Choosing the right tools.

Last week I was asked to speak to an industrial design class at the art institute of Portland about framebuilding and bike design. The class is participating in the Oregon Manifest Builder’s Challenge, and I think they have one of the most exciting challenges of all. That is, they are starting as complete beginners to bike construction. And you can only be brand spankin’ new once.

I found myself wanting to impart equal parts pep talk, myth-busting, and practical advice.  Among these tidbits were:

  • Keep your hands in check with your brain. Draw your construction drawings by hand, at scale. This keeps the thinking in check with the making, and helps you catch errors before they are rendered permanent in steel.
  • Know where your bottom bracket is at all times.
  • Bike building is a totally learnable craft – you don’t need a blessing or a blood transfusion of some ancient cranky framebuilder in order to get ‘er done.

Sometimes when you are talking about your work, a belief that you have held close but never articulated tumbles out of your mouth in word form for the first time. When the conversation turned to jigs and fixtures, I got up on a bit of a soapbox:

When your tools tell you that “it can’t be done” you need to dismantle them, use them in a new way, or throw them away and invent new ones.

Tools embody wisdom and working methods. They are useful guides for physical problem solving, but they can sometimes get downright didactic once you’ve got them in your head and in your hands. Whether it is the bike that is too small, too large, too awesome to fit in your standard frame jig or whether it is the tubing bender you need to hack in order to realize the beautiful curve in your mind, the better tool is the one you set aside when it gets in your way.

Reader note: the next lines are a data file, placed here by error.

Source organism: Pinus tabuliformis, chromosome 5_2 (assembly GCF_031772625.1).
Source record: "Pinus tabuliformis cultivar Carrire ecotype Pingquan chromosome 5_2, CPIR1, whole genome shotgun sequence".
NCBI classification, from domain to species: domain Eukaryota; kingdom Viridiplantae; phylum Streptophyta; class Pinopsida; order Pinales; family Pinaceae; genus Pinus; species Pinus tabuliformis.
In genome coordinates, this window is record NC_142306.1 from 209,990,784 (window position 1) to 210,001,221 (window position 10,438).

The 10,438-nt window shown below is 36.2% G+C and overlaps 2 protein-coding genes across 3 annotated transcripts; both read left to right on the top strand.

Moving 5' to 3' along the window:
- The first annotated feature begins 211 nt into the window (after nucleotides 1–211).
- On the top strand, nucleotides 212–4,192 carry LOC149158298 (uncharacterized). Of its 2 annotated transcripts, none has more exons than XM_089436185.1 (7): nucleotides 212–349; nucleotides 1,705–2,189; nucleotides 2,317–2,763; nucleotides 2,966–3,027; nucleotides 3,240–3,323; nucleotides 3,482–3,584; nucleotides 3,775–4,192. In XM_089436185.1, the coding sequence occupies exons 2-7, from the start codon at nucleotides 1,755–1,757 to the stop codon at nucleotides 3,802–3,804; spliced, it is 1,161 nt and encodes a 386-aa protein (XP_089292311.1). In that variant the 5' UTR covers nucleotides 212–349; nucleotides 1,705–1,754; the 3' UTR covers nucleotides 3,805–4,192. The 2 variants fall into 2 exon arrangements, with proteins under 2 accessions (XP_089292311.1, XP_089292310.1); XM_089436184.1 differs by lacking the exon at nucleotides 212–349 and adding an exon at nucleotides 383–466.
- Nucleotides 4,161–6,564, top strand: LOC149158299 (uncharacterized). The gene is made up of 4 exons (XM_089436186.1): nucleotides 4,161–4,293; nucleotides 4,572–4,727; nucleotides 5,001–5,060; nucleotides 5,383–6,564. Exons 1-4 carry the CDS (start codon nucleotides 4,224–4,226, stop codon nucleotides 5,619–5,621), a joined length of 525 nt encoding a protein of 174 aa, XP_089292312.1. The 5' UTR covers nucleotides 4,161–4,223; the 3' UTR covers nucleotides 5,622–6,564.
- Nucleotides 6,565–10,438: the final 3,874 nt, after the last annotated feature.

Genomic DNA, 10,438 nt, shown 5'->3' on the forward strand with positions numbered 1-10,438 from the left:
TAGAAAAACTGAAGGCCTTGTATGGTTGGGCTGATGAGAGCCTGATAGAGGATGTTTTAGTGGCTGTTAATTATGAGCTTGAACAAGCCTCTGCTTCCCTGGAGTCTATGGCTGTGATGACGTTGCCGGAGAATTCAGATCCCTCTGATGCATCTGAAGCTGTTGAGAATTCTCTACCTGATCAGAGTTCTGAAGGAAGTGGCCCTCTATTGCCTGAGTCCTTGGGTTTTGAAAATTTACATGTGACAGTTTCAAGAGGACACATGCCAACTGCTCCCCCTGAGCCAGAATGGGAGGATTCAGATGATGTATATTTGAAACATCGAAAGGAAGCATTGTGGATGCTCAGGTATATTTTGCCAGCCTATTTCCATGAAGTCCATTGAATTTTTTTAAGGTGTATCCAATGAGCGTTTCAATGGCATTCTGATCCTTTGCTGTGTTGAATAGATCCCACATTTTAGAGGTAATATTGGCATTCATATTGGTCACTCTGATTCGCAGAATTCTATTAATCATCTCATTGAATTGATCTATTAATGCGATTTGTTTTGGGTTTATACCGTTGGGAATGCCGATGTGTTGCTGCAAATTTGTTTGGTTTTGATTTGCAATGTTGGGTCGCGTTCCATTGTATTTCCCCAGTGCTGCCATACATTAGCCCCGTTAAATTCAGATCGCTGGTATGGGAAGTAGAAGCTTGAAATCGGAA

This class can learn the craft of frame building.
They can build a rad little bike in the five weeks they have left.

But their real challenge is to build something that has never been built before. From what I’ve seen they have all of the creativity and design thinking they need. But whether you are brand new or have been at it for years, one of the most important tools you can deploy is fearlessness.

From → Design, How To, Pacific NW


  1. Great post with a useful application not just in the concrete (steel) realm, but also in the world of essential thinking. “When your [assumptions] tell you that “it can’t be done” you need to dismantle them, use them in a new way, or throw them away and invent new ones.


  2. kate

    I’m a new builder working in the depths of Yosemite with only a year of framebuilding apprenticeship and a Paterek manual in my arsenal. It restores my thrill over my fear to think about these words. Thanks Natalie!

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